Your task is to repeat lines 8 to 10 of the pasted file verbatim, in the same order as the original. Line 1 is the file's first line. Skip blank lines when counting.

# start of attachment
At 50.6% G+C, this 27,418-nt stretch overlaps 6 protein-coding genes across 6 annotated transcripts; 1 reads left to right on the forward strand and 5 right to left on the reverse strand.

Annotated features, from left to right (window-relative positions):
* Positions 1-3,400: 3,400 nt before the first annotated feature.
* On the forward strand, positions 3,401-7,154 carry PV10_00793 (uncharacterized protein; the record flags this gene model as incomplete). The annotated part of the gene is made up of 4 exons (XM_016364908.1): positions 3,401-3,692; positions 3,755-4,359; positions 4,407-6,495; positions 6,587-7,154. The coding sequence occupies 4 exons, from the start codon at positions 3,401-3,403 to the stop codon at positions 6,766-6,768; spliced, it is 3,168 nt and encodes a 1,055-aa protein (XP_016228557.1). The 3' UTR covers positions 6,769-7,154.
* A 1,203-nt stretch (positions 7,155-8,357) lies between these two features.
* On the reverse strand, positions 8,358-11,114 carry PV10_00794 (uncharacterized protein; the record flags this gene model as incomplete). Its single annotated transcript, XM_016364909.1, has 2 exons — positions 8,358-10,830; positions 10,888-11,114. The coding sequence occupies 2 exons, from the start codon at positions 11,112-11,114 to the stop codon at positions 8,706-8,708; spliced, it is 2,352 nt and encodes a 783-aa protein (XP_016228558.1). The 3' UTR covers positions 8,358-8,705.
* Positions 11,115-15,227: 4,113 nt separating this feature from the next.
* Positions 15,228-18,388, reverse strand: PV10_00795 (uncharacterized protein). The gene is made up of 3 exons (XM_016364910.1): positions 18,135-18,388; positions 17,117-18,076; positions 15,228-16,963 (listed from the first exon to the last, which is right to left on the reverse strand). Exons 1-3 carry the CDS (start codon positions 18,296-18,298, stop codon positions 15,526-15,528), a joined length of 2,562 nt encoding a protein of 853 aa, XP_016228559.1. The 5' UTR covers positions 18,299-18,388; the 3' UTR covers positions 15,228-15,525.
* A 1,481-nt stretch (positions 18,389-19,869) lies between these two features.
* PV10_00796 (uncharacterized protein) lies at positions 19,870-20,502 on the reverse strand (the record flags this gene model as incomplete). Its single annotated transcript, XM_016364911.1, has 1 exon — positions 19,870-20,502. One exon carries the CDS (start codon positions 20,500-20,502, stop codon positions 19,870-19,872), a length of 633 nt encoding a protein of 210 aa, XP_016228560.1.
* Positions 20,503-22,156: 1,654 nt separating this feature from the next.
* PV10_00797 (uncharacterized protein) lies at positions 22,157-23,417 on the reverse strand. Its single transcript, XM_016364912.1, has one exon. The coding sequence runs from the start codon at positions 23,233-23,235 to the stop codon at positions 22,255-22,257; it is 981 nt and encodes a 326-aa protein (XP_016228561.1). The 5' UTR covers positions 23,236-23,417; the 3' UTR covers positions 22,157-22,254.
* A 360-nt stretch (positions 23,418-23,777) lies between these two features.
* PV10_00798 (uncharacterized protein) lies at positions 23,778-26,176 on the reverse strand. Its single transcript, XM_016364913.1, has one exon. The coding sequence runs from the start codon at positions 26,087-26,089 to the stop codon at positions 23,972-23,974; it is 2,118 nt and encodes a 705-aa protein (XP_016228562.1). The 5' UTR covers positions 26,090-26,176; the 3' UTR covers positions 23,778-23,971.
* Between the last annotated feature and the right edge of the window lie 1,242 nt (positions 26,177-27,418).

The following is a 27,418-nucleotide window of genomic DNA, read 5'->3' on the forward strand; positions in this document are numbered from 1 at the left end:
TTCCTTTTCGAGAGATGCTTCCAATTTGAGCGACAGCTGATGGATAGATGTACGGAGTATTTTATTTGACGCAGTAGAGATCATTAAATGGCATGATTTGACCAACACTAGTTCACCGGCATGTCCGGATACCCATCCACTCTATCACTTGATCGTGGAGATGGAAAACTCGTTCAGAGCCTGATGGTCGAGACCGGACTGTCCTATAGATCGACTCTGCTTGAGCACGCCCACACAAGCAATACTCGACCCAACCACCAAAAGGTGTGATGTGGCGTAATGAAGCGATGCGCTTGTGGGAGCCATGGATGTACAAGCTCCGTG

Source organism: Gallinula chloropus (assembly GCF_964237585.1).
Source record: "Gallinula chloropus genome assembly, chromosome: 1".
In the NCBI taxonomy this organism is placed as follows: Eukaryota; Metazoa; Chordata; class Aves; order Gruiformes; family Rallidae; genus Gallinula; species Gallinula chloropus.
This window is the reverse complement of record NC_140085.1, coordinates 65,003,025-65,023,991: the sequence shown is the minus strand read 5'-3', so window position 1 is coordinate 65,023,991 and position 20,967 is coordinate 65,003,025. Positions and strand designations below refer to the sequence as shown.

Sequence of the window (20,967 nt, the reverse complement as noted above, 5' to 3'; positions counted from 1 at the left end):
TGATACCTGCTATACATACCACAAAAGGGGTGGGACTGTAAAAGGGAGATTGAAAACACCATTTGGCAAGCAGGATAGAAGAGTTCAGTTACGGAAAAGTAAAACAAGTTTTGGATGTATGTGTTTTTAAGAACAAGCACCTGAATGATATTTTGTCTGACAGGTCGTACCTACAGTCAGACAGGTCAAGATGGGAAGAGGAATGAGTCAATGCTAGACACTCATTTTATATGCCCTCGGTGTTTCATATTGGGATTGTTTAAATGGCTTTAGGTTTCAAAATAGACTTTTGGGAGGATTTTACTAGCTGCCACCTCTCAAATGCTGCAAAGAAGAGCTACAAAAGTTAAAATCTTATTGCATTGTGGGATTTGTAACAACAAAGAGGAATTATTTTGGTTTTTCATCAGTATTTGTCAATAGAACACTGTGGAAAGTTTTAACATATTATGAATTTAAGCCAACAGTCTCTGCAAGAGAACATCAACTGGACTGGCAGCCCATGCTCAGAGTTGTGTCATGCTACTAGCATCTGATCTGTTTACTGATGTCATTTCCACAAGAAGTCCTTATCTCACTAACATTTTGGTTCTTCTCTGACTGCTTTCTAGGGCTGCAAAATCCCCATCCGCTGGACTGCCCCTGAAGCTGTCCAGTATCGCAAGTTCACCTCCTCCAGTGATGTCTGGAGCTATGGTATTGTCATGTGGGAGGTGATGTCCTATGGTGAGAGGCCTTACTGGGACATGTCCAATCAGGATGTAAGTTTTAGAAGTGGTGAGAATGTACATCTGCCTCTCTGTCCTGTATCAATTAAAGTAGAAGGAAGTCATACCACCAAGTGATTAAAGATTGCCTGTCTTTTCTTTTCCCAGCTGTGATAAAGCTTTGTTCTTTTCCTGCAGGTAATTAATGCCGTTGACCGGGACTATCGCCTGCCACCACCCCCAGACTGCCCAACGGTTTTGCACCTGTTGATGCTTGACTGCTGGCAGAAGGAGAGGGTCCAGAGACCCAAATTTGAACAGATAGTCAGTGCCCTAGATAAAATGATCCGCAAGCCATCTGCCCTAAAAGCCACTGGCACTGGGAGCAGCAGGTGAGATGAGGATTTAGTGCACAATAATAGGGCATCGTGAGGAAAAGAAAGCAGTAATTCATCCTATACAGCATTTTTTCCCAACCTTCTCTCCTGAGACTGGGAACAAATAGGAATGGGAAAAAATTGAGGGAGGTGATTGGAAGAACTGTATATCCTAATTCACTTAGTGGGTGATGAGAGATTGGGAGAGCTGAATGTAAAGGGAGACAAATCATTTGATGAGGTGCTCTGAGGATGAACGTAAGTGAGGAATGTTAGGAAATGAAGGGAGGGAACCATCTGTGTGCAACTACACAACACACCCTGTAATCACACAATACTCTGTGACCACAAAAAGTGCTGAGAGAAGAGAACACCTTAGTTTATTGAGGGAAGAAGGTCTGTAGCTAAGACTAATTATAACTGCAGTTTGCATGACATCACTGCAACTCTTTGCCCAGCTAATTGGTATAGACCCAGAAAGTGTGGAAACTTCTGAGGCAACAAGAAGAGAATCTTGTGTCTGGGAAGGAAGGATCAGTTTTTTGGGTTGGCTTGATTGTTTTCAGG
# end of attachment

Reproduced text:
* Positions 15,228-18,388, reverse strand: PV10_00795 (uncharacterized protein). The gene is made up of 3 exons (XM_016364910.1): positions 18,135-18,388; positions 17,117-18,076; positions 15,228-16,963 (listed from the first exon to the last, which is right to left on the reverse strand). Exons 1-3 carry the CDS (start codon positions 18,296-18,298, stop codon positions 15,526-15,528), a joined length of 2,562 nt encoding a protein of 853 aa, XP_016228559.1. The 5' UTR covers positions 18,299-18,388; the 3' UTR covers positions 15,228-15,525.
* A 1,481-nt stretch (positions 18,389-19,869) lies between these two features.
* PV10_00796 (uncharacterized protein) lies at positions 19,870-20,502 on the reverse strand (the record flags this gene model as incomplete). Its single annotated transcript, XM_016364911.1, has 1 exon — positions 19,870-20,502. One exon carries the CDS (start codon positions 20,500-20,502, stop codon positions 19,870-19,872), a length of 633 nt encoding a protein of 210 aa, XP_016228560.1.